Plaintiff's other claim is that the following statements in the article are libelous per se, namely, that plaintiff was "a strange friend of Wallace," one who wrote books so disgusting that he was "pinched," an "author of depraved books," one of the "strange company," and one of "the wild people who wormed their way into the government. . . ." The question here is not whether the words used were capable of conveying the meaning ascribed to them by plaintiff but whether the words taken in their ordinary meaning constitute libel. Ogren v. Rockford Star Printing Co., 288 Ill. 405. We cannot agree that any of this language could be understood by the ordinarily reasonable reader to charge plaintiff with distributing obscene literature so as to impute to him commission of any crime described in Chapter 38, Paragraphs 468-471, Illinois Revised Statutes [Jones Ill. Stats. Ann. 37.418 et seq.], or in Chapter 192, Sec. 192-9, 192-10, and 192-11 of the Chicago Municipal Code. Furthermore we think that these statements do not directly tend to harm plaintiff in his profession or employment. There are no allegations from which it can be inferred that these statements contain charges which relate to plaintiff's profession or his employment as an economist with the Railroad Retirement Board. Harkness v. Chicago Daily News Co., 102 Ill. App. 162; Gerald v. Inter Ocean Publishing Co., 90 Ill. App. 205; Life Printing & Pub. Co. v. Field, 324 Ill. App. 254. There are no allegations in the complaint from which we can infer in what way the words and statements relied on tend to expose plaintiff to public hatred, contempt, aversion, or disgrace. It is to be remembered that we must take the words in their ordinary meaning and, because they are claimed to be libelous per se, take them as they are in themselves without innuendo. To say of one that he is strange or wild without innuendo should not be taken in any disgraceful sense. We conclude that the use of the terms "strange," "strange company," and "wild people" as including plaintiff are not libelous per se.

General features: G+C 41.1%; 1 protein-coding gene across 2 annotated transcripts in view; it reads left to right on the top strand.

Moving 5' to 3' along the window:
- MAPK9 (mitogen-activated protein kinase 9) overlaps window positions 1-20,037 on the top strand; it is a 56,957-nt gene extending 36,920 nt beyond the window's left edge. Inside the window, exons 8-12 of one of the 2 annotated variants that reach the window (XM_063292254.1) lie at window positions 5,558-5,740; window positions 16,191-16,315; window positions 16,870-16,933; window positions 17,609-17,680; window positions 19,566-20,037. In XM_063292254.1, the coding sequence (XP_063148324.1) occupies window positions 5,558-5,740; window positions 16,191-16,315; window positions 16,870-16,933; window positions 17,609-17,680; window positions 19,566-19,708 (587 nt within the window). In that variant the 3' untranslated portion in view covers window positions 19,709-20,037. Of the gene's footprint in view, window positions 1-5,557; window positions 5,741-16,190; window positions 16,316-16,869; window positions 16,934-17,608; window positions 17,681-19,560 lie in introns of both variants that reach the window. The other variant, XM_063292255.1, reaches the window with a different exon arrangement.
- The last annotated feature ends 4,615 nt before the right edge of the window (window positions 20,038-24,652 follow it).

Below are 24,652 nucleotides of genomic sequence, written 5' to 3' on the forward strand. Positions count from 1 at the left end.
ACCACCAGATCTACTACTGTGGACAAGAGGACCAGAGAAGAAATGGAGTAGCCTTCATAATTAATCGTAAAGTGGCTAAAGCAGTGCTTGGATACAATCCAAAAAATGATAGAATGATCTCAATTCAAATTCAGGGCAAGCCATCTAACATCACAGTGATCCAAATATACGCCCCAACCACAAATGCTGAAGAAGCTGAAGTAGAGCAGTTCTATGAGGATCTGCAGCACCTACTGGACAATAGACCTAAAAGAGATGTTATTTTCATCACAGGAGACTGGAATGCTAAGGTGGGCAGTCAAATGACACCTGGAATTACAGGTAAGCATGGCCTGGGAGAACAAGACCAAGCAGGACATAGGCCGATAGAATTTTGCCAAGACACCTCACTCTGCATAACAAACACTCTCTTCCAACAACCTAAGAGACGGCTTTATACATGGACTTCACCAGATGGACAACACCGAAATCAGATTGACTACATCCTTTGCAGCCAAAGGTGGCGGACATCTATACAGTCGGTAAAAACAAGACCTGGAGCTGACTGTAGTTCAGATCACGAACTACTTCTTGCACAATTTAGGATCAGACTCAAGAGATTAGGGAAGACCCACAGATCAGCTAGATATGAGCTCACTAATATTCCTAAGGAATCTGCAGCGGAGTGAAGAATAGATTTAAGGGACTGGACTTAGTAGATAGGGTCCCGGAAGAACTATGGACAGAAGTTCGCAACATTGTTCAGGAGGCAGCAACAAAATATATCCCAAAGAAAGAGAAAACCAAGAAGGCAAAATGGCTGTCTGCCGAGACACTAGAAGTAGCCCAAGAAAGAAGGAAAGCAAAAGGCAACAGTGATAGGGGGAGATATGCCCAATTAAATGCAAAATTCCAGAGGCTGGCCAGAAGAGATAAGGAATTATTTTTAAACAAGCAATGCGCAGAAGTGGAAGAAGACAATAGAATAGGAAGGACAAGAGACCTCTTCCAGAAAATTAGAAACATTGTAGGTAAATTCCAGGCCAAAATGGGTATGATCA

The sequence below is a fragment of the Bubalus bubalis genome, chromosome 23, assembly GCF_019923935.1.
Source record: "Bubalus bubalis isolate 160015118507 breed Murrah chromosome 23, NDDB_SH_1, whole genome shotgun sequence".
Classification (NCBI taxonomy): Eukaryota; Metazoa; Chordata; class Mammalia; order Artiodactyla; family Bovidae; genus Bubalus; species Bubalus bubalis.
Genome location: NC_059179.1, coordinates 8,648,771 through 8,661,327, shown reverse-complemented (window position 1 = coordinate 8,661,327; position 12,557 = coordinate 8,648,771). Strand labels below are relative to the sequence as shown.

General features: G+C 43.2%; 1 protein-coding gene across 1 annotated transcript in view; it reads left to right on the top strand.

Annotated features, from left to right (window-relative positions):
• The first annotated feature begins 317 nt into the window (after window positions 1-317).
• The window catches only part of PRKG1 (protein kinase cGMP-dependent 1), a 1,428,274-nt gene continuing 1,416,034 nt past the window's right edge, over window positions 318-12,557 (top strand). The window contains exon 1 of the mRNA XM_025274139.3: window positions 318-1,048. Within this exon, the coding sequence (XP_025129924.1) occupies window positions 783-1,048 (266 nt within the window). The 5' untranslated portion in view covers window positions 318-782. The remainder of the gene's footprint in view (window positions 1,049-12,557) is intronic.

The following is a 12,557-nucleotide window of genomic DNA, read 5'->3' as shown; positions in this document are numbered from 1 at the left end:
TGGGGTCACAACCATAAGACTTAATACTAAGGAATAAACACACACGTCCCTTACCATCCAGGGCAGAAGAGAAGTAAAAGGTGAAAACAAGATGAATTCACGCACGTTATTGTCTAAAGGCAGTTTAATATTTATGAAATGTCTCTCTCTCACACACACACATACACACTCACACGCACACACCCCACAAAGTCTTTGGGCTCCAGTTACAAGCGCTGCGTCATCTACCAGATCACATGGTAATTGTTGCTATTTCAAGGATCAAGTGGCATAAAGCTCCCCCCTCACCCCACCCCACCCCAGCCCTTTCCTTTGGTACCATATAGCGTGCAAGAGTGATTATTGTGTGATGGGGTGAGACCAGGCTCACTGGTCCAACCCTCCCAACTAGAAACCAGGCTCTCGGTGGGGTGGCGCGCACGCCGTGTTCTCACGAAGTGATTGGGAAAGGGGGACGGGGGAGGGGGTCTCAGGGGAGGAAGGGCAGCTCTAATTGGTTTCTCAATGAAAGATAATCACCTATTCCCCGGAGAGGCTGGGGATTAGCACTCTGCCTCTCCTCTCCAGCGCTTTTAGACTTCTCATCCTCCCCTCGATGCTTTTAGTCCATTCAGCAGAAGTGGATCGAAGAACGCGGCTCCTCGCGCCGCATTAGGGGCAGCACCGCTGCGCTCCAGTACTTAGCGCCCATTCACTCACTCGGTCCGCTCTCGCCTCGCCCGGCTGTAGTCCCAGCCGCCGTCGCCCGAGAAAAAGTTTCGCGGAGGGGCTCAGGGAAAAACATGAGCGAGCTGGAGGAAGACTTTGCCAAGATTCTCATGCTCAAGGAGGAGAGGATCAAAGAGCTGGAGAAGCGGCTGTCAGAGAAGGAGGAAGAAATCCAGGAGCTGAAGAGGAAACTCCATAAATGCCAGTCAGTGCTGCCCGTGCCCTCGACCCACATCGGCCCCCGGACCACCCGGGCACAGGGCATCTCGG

We think that there are no words in this article which in themselves are capable of conveying to the ordinarily reasonable reader that plaintiff was engaged in or advocated depraved private or public practices. We believe that the statements that the plaintiff wrote disgusting and depraved books is a statement of Pegler's opinion of the books. These books were matters of public concern (Restatement of Torts, Vol. III, Page 276) and in the absence of a bad motive (solely to harm plaintiff, Restatement of Torts, Vol. III, Secs. 606, 609) the expression of the opinion was not actionable libel. Potts v. Dies, 132 Fed. (2d) 734; Restatement of Torts, Vol. III, Secs. 606, 609. There is nothing alleged from which we can infer that Pegler's opinion was expressed solely to harm plaintiff. Restatement of Torts, Vol. III, Sec. 609 (c). This Court recently held where these matters appear from the complaint they may be considered on a motion to dismiss. Dilling v. Illinois Publishing Co., 340 Ill. App. 303. A similar question was considered on a like motion in Potts v. Dies, 132 Fed. (2d) 734, though it does not appear that the point was made that the question should not be considered. This disposes of the second claim.
Finally it cannot be claimed that the complaint sufficiently charges a case of libel per quod. The rule is that in such a case special damages must be alleged. Campbell v. Morris, 224 Ill. App. 569; McDonald v. Chicago Daily News Publishing Co., 252 Ill. App. 61. Plaintiff's allegations of special damages are wholly insufficient because they are too general and the motion to dismiss did not aid the allegations. McDonald v. Chicago Daily News Publishing Co., 252 Ill. App. 61. Special damages must be alleged with particularity. Life Printing & Pub. Co. v. Field, 324 Ill. App. 254. It is not enough for plaintiff to allege generally that as the result of the article his professional standing or employment has been jeopardized or rendered insecure or that he has suffered financially through declining circulation of books and cessation of requests for new manuscripts or that he has incurred liability for legal ...